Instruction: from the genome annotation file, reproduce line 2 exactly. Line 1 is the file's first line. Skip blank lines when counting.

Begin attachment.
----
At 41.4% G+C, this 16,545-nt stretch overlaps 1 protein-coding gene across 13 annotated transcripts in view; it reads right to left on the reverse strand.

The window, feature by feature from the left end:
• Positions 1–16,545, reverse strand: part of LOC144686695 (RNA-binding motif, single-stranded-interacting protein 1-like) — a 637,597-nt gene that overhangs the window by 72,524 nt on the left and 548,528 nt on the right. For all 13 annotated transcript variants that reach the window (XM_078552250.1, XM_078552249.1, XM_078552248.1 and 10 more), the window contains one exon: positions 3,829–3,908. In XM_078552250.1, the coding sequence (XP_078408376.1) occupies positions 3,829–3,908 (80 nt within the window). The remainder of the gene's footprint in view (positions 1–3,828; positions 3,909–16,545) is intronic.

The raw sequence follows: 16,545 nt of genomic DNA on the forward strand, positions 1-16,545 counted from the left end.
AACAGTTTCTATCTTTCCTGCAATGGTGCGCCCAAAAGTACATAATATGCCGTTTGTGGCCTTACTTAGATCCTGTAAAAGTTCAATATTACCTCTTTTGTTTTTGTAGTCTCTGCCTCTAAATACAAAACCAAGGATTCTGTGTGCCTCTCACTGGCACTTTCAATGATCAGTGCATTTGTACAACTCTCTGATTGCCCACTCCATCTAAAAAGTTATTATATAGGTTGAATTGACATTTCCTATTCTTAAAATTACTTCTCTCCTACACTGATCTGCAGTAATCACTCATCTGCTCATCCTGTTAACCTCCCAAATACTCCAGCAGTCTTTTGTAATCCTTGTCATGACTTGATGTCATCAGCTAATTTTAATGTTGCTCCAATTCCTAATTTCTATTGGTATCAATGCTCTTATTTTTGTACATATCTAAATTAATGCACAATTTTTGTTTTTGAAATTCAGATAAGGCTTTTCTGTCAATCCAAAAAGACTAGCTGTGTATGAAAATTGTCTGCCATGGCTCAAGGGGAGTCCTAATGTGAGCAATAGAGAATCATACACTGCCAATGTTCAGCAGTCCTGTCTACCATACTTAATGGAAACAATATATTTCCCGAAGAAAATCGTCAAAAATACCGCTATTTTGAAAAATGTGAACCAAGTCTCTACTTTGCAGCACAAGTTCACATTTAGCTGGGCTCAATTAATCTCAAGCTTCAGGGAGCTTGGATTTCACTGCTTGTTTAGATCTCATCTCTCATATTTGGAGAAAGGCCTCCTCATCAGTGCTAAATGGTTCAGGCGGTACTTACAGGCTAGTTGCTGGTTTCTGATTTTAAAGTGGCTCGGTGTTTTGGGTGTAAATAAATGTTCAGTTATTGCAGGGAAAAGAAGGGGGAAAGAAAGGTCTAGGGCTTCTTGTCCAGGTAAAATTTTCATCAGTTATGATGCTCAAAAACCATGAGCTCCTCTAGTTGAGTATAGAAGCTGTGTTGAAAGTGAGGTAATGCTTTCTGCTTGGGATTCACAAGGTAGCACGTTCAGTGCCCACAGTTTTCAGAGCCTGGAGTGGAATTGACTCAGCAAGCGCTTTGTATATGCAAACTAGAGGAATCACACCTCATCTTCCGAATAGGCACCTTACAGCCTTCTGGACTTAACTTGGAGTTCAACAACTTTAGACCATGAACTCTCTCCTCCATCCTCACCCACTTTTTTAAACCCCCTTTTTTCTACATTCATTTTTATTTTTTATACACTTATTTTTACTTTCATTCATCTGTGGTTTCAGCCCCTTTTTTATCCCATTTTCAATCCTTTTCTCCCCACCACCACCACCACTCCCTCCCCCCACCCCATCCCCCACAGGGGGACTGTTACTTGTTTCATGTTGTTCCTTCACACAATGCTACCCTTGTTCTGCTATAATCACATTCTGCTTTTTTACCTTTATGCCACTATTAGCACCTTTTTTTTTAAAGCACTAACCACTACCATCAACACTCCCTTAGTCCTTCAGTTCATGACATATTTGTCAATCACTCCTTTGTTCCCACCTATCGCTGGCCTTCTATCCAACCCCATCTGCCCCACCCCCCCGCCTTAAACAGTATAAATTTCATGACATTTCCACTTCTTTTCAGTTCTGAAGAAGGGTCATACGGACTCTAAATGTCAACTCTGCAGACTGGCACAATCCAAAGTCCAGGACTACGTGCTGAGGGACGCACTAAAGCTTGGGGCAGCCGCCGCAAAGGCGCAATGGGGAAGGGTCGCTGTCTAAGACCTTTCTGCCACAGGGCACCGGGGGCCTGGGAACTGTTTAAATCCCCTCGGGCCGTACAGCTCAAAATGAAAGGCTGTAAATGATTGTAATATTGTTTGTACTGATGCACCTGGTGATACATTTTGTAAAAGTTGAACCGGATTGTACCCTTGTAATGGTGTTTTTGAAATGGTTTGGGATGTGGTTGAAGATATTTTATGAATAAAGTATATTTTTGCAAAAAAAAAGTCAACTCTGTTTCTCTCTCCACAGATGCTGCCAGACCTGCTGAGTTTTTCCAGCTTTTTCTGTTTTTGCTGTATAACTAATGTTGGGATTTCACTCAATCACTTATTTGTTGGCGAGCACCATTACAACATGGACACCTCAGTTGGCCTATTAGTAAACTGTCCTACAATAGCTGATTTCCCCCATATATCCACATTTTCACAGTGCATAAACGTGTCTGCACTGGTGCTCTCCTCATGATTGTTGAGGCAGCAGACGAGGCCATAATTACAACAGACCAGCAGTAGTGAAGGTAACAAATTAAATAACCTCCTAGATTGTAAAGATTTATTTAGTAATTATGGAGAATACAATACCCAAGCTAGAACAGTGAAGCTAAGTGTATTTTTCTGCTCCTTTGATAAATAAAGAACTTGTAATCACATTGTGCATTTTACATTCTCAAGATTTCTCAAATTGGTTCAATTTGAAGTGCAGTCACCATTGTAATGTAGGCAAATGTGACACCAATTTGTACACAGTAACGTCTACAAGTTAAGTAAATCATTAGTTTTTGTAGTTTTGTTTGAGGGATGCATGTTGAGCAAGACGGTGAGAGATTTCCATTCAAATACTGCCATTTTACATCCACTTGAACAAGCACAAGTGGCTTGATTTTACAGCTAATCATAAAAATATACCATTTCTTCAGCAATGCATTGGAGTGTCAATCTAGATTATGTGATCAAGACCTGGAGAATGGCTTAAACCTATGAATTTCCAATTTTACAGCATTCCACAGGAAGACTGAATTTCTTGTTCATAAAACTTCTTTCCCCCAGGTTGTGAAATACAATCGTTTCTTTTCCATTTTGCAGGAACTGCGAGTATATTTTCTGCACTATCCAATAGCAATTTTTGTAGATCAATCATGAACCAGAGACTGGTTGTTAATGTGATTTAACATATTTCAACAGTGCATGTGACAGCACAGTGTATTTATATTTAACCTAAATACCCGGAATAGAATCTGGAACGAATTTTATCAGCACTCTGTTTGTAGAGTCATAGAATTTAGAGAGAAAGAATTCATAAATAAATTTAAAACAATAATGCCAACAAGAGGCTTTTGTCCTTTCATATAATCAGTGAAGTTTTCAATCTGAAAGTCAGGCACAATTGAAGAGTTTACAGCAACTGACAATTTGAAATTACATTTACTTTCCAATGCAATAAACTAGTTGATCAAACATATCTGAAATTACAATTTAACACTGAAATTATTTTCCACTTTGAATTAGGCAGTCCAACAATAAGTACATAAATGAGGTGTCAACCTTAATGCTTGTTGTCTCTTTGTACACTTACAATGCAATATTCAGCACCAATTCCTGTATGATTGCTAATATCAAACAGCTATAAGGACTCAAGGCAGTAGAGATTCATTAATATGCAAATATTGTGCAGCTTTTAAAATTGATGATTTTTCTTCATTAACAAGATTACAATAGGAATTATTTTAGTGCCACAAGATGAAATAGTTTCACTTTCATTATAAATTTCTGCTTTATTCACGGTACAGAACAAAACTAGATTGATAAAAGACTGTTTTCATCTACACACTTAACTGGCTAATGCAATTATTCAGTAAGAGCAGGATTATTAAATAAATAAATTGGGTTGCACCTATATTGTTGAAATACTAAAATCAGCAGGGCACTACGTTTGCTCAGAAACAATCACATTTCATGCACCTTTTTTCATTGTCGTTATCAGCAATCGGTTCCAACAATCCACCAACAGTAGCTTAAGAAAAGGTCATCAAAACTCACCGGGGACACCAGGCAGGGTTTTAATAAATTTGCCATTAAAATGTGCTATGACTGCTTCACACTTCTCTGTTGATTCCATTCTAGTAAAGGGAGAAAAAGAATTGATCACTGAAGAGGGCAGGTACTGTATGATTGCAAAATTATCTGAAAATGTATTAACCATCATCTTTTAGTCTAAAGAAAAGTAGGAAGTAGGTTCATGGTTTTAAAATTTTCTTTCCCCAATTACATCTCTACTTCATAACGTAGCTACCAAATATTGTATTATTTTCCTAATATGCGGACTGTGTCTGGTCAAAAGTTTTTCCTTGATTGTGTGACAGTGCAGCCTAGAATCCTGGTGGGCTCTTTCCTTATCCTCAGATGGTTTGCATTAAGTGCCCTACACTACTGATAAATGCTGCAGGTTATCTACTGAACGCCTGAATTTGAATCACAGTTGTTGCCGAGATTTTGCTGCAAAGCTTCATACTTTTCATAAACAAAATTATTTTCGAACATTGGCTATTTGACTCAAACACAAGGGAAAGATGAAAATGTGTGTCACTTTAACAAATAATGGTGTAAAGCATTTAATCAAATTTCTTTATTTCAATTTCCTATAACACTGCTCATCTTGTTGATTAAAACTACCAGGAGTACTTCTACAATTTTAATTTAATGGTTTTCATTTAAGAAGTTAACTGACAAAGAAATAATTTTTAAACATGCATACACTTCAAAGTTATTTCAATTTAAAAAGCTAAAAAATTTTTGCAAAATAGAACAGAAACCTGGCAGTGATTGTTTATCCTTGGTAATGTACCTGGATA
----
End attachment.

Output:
The window, feature by feature from the left end: